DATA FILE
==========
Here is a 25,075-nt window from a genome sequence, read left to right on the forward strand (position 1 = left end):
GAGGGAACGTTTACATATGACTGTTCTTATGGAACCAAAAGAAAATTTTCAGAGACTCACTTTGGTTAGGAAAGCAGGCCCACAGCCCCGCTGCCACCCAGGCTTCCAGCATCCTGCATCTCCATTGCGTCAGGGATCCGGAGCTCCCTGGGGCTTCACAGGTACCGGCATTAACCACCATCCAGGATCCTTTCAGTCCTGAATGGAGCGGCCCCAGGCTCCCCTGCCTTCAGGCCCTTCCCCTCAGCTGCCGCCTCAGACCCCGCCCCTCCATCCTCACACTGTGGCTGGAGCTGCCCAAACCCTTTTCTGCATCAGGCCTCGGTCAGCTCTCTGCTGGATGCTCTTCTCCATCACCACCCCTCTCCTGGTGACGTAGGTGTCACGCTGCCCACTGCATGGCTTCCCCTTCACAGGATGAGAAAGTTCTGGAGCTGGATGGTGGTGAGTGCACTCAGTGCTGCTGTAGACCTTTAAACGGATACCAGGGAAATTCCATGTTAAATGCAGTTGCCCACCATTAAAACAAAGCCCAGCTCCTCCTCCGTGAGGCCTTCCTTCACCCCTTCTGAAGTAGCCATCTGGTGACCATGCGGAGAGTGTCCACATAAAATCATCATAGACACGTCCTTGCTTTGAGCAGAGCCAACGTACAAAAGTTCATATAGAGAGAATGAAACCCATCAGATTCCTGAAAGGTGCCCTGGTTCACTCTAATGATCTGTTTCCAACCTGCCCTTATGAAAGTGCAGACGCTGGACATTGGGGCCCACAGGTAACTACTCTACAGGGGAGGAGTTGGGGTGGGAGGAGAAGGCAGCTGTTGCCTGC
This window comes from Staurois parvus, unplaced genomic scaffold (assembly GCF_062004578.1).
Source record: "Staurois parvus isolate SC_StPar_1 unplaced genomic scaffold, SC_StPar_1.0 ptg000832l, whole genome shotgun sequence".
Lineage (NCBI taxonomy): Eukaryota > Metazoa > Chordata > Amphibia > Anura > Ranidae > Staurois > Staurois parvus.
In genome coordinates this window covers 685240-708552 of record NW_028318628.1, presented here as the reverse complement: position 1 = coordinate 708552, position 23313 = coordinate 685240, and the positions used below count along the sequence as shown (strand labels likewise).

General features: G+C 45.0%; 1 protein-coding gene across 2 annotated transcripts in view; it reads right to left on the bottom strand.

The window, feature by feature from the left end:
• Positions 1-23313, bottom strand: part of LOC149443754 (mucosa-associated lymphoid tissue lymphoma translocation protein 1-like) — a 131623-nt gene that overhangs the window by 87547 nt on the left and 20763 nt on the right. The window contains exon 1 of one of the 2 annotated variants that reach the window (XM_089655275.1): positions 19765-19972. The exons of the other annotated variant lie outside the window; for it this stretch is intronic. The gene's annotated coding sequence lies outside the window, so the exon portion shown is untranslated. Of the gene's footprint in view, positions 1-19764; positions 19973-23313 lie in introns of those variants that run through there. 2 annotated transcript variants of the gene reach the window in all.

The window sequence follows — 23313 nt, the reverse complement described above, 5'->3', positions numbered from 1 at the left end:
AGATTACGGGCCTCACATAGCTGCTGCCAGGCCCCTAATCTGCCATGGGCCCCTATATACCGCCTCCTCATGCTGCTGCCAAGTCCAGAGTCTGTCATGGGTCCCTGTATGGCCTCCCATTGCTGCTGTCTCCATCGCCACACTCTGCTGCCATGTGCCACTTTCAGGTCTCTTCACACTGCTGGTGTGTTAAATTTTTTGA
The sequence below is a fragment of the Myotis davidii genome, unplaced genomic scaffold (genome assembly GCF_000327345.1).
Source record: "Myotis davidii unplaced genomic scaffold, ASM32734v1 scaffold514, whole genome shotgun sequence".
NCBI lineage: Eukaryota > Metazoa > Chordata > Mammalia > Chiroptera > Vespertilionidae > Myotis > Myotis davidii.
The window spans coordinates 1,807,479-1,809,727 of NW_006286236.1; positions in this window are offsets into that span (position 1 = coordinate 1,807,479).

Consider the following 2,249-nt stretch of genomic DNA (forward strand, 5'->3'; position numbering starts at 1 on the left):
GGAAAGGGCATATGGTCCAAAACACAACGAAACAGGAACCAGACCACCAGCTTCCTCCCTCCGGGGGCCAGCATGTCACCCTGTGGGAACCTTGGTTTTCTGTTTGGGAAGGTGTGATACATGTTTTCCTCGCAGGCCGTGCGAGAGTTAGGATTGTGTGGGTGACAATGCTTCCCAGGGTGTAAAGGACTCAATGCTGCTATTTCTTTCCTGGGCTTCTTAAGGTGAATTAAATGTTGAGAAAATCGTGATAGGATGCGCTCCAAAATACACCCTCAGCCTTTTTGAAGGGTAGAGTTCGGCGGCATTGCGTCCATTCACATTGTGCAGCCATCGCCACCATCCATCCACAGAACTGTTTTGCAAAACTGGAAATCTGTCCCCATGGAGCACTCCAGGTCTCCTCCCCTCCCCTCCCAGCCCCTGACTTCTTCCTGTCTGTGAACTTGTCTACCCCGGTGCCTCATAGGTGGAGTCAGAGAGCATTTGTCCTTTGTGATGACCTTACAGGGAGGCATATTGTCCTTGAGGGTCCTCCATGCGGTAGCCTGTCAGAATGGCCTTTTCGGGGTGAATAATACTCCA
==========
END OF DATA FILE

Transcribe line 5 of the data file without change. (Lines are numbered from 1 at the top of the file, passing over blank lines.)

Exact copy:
Lineage (NCBI taxonomy): Eukaryota > Metazoa > Chordata > Amphibia > Anura > Ranidae > Staurois > Staurois parvus.